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Elon Musk's meeting with Twitter staff: five things we learnt

June 18, 2022
technology

Job cuts, freedom of speech and alien civilisations were on the agenda

Elon Musk's first open discussion with staff at Twitter, following his signing of a $44 billion deal to take over the social media company, hinted at potential changes to come under his management.

A video recording of the meeting, in which the billionaire businessman appeared to be hosting the link from a kitchen, has been posted across the internet.

Here are five of the main things that he touched upon:

Views on freedom of speech

Mr Musk has already said he will reverse Twitter’s permanent ban on former US president Donald Trump if this acquisition of the social media platform is successfully completed.

Banning Mr Trump from the platform last year was a “mistake” and a “morally bad decision”, he said.

Mr Musk said his offer to buy Twitter came after frequent complaints about content censorship and a lack of free speech on the site.

However, this has led to concerns about how hate speech and policies to moderate content will be handled under his leadership.

In the video meeting, Mr Musk likened Twitter to a “digital town square, but much more than that as you can't fit that many people in a town square”.

For a functioning democracy, it is essential to have free speech, he said.

“It is free speech within the context of the law — I am not suggesting we just flout the law because we will get shut down. An important goal for Twitter is to include as much of the world as possible,” he said.

“We need to strike this balance between allowing people to say what they want to say but making them comfortable on Twitter. I am in favour of going as far as the law will allow us,” Mr Musk said.

Job cuts?

The company needs to turn its fortunes around as costs currently exceed revenue, “so that's not a great situation to be in”, Mr Musk told Twitter staff.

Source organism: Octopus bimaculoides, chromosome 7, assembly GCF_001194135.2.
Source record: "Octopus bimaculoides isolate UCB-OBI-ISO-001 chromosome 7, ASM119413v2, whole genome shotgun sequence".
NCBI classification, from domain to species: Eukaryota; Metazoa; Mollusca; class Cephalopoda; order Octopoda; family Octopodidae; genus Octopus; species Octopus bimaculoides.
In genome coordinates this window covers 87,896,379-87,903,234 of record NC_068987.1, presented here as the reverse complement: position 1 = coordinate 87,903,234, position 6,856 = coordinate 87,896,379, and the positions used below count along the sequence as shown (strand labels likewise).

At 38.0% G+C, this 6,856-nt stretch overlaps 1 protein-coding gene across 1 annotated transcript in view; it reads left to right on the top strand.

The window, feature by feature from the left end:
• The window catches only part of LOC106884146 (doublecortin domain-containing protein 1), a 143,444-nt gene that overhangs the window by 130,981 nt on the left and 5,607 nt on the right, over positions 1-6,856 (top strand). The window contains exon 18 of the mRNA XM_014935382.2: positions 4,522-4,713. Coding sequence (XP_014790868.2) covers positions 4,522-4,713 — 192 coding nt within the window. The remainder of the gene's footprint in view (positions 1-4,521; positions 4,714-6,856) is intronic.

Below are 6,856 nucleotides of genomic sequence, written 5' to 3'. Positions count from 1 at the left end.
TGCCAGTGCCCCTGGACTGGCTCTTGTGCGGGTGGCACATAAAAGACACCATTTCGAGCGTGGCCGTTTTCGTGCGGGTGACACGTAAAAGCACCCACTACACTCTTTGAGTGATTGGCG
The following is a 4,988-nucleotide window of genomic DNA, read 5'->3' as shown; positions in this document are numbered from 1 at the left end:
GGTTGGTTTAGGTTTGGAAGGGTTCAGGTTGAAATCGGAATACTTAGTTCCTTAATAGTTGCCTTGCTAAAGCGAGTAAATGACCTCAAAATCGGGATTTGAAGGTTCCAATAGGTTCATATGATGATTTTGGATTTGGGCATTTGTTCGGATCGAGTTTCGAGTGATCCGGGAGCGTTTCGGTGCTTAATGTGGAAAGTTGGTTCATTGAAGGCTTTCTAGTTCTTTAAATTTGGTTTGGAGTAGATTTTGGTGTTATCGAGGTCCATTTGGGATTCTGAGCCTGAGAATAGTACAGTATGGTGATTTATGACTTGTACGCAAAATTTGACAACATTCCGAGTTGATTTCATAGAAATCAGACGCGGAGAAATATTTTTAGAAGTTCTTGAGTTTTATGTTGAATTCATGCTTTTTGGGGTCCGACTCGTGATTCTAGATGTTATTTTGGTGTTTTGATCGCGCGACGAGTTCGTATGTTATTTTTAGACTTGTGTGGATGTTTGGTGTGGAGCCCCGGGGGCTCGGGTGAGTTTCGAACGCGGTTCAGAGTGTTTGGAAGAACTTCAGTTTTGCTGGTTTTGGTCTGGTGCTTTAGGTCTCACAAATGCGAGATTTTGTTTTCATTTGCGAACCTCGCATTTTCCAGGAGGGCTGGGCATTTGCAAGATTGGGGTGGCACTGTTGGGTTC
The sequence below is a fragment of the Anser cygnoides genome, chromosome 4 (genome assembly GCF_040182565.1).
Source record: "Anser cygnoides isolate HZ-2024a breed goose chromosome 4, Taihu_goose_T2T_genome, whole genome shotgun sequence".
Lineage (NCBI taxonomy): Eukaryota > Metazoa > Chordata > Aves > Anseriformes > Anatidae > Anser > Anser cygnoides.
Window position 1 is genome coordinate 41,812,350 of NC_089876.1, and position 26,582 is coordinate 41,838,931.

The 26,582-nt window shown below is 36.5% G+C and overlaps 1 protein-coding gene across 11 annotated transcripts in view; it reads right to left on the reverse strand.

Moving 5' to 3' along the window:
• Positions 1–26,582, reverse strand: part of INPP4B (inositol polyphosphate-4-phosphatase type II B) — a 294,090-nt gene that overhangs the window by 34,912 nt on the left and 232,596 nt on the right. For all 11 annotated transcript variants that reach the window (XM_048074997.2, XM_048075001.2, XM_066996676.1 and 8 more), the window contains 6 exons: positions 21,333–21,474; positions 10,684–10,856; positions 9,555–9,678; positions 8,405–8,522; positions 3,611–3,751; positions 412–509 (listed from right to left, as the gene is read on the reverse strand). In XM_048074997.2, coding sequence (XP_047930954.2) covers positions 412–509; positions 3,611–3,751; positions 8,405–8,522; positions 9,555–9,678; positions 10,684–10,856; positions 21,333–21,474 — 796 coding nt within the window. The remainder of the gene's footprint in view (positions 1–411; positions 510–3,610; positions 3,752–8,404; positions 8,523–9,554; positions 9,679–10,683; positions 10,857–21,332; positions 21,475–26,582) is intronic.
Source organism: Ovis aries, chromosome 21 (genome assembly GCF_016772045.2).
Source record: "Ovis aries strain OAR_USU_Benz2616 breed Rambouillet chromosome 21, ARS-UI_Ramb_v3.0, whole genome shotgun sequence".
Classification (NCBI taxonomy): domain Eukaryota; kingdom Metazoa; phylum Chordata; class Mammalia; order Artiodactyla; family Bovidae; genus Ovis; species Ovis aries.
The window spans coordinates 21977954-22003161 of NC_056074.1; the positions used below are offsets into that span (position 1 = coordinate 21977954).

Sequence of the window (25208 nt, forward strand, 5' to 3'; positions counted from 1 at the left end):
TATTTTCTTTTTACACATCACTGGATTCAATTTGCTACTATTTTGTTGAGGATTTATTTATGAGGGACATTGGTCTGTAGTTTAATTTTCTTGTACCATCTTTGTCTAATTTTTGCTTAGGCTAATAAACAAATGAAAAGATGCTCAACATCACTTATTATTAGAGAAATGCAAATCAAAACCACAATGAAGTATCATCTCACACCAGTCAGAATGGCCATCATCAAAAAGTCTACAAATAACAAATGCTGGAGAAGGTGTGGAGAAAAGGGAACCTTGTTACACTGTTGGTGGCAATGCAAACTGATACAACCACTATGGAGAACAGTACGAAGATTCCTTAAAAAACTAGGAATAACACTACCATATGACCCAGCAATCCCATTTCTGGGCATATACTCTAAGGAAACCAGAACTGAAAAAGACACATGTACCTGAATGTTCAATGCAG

“There has to be some rationalisation of headcount,” he said.

“Anyone who makes a significant contribution has nothing to worry about. If someone's getting useful things done, then that's great; if they are not, then I am like why are they at the company?”

Remote work

He told Twitter staff: “Tesla makes cars and you can't make cars remotely; it has to be done in a big factory. There are some roles at Tesla where work can be done remotely, like say software or design.

“If somebody is exceptional at their job it is possible for them to be effective remotely. With Tesla, I requested that a manager confirms that someone is an excellent contributor, and if they do, they are allowed to work remotely,” he said.

“If someone is working remotely, they need to show up occasionally so that they can recognise their colleagues. You can't walk down the street and pass your colleague and not recognise them — that would not be good.”

Twitter plans, transparency and troll farms

During the call, Mr Musk touched upon his potential plans for Twitter and what it needs.

To build trust in Twitter, there needs to be transparency — “that's why I'm an advocate for the algorithm to be open source so people can critique it or improve it”, he said.

He said getting rid of troll farms and bots was incredibly important. Tweets and reactions could be prioritised for those who are verified.

“We need to improve the core technology, we need to improve the design,” he said.

“I have a great understanding of the product because I use Twitter every day. What I have less understanding of is bot / spam or anything that affects the monetisable daily user number.”

The businessman wants to have at least 1 billion people on Twitter, from 229 million at present.

Aliens

The world's richest man rambled into topics outside of business during the 45-minute call.

Speaking about Tesla and SpaceX, Mr Musk switched to an existential discussion, talking of sustainable energy and extending the “scope, scale and lifespan of consciousness as we know it”.

“It would be great to understand more about the universe, why we are here, the meaning of life, where are things going, where do we come from,” he said.

“Can we travel to other star systems and see if there are alien civilisations? There might be a whole bunch of long dead, one-planet civilisations out there that existed 500 million years ago,” he said, clarifying, however, that he has not seen “actual evidence of aliens”.

thenationalnews